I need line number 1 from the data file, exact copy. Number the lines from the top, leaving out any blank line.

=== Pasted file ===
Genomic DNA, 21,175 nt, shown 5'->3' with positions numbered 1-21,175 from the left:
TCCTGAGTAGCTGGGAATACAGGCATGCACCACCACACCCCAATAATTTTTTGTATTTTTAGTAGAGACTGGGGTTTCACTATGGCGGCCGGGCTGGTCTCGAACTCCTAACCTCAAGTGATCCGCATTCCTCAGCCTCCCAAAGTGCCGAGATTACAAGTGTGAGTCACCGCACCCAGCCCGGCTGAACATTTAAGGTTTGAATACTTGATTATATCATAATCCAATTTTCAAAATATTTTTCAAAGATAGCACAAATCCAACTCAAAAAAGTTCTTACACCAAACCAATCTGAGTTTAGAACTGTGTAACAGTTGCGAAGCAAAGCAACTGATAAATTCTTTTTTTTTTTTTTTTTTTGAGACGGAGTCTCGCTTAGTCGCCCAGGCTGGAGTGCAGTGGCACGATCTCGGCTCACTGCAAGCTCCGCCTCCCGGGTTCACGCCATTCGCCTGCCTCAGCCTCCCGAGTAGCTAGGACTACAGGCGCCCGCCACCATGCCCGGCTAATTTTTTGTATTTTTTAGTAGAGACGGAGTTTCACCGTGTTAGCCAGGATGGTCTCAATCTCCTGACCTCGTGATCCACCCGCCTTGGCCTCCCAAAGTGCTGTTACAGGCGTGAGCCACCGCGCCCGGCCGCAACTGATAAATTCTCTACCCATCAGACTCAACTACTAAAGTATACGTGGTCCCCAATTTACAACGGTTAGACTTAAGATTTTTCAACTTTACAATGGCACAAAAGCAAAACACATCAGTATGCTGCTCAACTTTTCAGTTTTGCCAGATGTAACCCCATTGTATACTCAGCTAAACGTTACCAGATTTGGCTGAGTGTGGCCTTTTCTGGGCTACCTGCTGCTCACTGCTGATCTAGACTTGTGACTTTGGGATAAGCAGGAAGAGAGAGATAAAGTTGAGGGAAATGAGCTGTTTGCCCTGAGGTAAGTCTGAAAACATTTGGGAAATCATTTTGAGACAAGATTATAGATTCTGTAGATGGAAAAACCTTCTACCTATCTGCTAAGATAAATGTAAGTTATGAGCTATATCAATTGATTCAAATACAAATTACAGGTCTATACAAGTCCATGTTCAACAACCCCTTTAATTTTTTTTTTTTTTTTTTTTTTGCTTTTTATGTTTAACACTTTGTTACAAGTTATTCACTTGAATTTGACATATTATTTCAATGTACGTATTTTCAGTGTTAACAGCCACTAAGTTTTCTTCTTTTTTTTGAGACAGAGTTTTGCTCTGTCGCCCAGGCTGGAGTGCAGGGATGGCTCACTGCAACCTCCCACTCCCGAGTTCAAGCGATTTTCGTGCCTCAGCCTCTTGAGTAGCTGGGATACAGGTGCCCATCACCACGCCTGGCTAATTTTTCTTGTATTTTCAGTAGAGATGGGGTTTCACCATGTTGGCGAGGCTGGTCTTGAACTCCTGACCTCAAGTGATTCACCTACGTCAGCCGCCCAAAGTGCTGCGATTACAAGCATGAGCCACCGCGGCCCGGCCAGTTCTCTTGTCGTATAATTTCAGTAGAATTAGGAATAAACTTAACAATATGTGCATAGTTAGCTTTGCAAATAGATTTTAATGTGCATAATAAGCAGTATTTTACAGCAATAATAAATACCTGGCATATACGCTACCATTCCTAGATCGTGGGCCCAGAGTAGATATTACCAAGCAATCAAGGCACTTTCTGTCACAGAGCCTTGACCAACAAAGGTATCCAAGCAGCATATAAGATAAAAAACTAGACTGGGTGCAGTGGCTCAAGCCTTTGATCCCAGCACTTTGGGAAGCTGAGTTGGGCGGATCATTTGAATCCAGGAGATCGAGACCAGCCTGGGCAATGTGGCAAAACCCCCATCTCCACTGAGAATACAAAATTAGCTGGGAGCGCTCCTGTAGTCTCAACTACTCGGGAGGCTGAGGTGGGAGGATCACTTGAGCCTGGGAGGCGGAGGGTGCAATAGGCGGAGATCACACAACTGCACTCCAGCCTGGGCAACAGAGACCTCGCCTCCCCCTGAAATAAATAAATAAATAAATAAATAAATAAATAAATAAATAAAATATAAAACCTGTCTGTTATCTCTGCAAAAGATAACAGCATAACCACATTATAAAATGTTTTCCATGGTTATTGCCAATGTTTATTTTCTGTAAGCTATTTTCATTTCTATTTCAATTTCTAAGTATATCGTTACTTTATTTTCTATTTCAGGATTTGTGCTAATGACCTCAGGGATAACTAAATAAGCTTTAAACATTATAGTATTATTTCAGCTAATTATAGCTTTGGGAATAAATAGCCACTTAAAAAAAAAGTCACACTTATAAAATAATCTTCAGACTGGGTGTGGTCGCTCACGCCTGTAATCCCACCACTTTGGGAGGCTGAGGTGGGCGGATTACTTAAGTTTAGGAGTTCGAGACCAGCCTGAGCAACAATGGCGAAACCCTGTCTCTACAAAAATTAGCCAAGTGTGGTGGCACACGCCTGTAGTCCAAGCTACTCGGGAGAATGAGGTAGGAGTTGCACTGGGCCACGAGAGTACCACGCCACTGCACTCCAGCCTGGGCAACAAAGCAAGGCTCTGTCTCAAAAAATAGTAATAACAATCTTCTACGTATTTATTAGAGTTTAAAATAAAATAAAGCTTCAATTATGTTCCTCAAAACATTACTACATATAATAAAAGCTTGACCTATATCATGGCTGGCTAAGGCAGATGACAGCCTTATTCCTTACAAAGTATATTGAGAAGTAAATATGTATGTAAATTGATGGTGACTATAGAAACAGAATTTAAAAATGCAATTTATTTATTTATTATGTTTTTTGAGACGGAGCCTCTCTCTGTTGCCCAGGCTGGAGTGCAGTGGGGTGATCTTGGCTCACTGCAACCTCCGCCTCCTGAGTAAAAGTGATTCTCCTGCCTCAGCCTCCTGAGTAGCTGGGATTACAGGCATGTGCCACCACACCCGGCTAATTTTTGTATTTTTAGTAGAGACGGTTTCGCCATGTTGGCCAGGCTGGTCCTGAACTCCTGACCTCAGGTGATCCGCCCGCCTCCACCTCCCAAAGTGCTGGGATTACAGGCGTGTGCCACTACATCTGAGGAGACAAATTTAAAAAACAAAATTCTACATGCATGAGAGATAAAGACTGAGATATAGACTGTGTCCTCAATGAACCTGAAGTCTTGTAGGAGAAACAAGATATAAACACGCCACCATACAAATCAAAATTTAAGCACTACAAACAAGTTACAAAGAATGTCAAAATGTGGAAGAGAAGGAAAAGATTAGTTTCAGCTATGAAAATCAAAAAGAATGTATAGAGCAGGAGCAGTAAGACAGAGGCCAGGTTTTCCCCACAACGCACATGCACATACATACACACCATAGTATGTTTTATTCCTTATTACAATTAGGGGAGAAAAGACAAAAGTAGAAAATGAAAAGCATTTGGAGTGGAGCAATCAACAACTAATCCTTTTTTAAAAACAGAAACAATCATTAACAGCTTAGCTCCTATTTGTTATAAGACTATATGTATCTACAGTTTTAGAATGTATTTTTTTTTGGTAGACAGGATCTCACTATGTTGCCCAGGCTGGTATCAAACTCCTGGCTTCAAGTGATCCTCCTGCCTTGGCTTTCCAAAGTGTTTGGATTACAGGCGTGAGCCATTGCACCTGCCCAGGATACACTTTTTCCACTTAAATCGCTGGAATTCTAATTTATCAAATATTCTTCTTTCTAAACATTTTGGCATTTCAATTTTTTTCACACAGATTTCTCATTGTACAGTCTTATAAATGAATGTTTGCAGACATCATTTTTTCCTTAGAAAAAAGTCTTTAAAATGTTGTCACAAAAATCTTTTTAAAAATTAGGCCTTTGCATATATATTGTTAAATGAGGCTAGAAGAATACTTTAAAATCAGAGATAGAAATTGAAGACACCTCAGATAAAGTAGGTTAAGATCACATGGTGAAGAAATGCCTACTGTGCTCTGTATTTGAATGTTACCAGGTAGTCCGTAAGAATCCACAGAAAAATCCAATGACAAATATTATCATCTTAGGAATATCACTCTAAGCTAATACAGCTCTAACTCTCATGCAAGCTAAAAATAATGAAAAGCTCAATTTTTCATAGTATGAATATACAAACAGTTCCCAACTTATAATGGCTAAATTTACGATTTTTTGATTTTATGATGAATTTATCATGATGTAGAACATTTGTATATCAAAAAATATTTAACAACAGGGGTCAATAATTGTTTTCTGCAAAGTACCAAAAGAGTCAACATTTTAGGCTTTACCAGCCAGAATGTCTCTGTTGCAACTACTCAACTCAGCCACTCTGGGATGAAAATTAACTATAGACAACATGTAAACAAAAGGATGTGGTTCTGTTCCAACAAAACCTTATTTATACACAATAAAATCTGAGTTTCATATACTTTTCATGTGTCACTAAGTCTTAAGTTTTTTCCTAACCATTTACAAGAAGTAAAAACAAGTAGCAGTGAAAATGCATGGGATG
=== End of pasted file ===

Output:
Genomic DNA, 21,175 nt, shown 5'->3' with positions numbered 1-21,175 from the left: